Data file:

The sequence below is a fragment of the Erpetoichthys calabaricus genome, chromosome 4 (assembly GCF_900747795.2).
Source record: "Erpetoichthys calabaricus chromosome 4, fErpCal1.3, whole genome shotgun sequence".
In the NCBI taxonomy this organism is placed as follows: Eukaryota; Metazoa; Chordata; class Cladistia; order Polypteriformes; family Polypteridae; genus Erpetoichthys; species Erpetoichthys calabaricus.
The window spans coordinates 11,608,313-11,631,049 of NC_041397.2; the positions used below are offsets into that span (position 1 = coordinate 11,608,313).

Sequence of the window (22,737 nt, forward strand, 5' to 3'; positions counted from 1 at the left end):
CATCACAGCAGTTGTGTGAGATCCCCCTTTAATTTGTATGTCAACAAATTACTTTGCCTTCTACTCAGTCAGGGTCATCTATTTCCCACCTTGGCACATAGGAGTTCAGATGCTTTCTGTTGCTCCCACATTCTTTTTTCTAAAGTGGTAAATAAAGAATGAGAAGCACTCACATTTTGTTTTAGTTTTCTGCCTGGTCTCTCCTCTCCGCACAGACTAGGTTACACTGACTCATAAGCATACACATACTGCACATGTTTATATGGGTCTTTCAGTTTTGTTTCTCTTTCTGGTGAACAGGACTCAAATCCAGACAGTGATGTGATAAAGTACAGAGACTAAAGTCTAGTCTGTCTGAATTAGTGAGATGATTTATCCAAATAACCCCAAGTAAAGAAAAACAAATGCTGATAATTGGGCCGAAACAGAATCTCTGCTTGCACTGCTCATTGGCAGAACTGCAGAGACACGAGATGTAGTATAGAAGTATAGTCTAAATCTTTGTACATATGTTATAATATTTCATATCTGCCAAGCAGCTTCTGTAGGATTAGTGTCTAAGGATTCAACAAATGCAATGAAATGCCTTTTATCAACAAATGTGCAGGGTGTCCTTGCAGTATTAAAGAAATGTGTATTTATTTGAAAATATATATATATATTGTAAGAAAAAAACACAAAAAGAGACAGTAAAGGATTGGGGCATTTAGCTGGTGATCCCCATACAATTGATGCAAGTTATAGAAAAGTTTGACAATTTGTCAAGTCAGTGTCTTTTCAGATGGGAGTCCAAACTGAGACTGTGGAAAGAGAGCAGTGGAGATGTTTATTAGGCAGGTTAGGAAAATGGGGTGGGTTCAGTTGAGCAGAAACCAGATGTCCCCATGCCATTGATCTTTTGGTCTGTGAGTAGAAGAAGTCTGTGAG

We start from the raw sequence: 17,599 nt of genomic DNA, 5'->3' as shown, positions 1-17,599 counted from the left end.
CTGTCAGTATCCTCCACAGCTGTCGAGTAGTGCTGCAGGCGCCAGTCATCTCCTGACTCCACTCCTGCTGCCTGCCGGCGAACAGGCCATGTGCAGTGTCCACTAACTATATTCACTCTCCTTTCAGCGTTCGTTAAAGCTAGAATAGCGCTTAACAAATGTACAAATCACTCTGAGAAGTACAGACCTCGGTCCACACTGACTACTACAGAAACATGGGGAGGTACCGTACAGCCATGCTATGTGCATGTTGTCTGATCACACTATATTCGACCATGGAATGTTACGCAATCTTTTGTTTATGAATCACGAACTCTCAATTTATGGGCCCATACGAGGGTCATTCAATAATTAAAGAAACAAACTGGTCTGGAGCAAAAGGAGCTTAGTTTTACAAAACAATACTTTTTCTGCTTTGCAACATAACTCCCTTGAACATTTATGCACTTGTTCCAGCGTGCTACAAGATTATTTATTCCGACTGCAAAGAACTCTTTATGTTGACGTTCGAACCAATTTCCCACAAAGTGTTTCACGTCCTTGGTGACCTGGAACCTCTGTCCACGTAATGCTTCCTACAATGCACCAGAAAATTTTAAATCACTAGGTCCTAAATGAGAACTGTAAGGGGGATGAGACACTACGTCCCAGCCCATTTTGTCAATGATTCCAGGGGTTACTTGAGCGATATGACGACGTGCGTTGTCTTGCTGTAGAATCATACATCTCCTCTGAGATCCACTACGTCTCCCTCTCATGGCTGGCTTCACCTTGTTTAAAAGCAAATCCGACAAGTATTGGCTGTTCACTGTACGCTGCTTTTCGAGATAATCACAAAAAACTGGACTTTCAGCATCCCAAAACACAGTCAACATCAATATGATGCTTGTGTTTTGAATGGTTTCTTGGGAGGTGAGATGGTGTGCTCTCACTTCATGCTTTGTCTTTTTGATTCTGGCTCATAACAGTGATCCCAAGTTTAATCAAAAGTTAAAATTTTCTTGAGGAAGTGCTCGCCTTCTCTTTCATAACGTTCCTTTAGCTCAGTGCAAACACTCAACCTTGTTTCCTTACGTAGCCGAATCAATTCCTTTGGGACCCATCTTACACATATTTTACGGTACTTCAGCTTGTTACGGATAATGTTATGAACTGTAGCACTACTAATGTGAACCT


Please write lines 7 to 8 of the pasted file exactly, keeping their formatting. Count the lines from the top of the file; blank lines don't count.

We start from the raw sequence: 17,599 nt of genomic DNA, 5'->3' as shown, positions 1-17,599 counted from the left end.
CTGTCAGTATCCTCCACAGCTGTCGAGTAGTGCTGCAGGCGCCAGTCATCTCCTGACTCCACTCCTGCTGCCTGCCGGCGAACAGGCCATGTGCAGTGTCCACTAACTATATTCACTCTCCTTTCAGCGTTCGTTAAAGCTAGAATAGCGCTTAACAAATGTACAAATCACTCTGAGAAGTACAGACCTCGGTCCACACTGACTACTACAGAAACATGGGGAGGTACCGTACAGCCATGCTATGTGCATGTTGTCTGATCACACTATATTCGACCATGGAATGTTACGCAATCTTTTGTTTATGAATCACGAACTCTCAATTTATGGGCCCATACGAGGGTCATTCAATAATTAAAGAAACAAACTGGTCTGGAGCAAAAGGAGCTTAGTTTTACAAAACAATACTTTTTCTGCTTTGCAACATAACTCCCTTGAACATTTATGCACTTGTTCCAGCGTGCTACAAGATTATTTATTCCGACTGCAAAGAACTCTTTATGTTGACGTTCGAACCAATTTCCCACAAAGTGTTTCACGTCCTTGGTGACCTGGAACCTCTGTCCACGTAATGCTTCCTACAATGCACCAGAAAATTTTAAATCACTAGGTCCTAAATGAGAACTGTAAGGGGGATGAGACACTACGTCCCAGCCCATTTTGTCAATGATTCCAGGGGTTACTTGAGCGATATGACGACGTGCGTTGTCTTGCTGTAGAATCATACATCTCCTCTGAGATCCACTACGTCTCCCTCTCATGGCTGGCTTCACCTTGTTTAAAAGCAAATCCGACAAGTATTGGCTGTTCACTGTACGCTGCTTTTCGAGATAATCACAAAAAACTGGACTTTCAGCATCCCAAAACACAGTCAACATCAATATGATGCTTGTGTTTTGAATGGTTTCTTGGGAGGTGAGATGGTGTGCTCTCACTTCATGCTTTGTCTTTTTGATTCTGGCTCATAACAGTGATCCCAAGTTTAATCAAAAGTTAAAATTTTCTTGAGGAAGTGCTCGCCTTCTCTTTCATAACGTTCCTTTAGCTCAGTGCAAACACTCAACCTTGTTTCCTTACGTAGCCGAATCAATTCCTTTGGGACCCATCTTACACATATTTTACGGTACTTCAGCTTGTTACGGATAATGTTATGAACTGTAGCACTACTAATGTGAACCT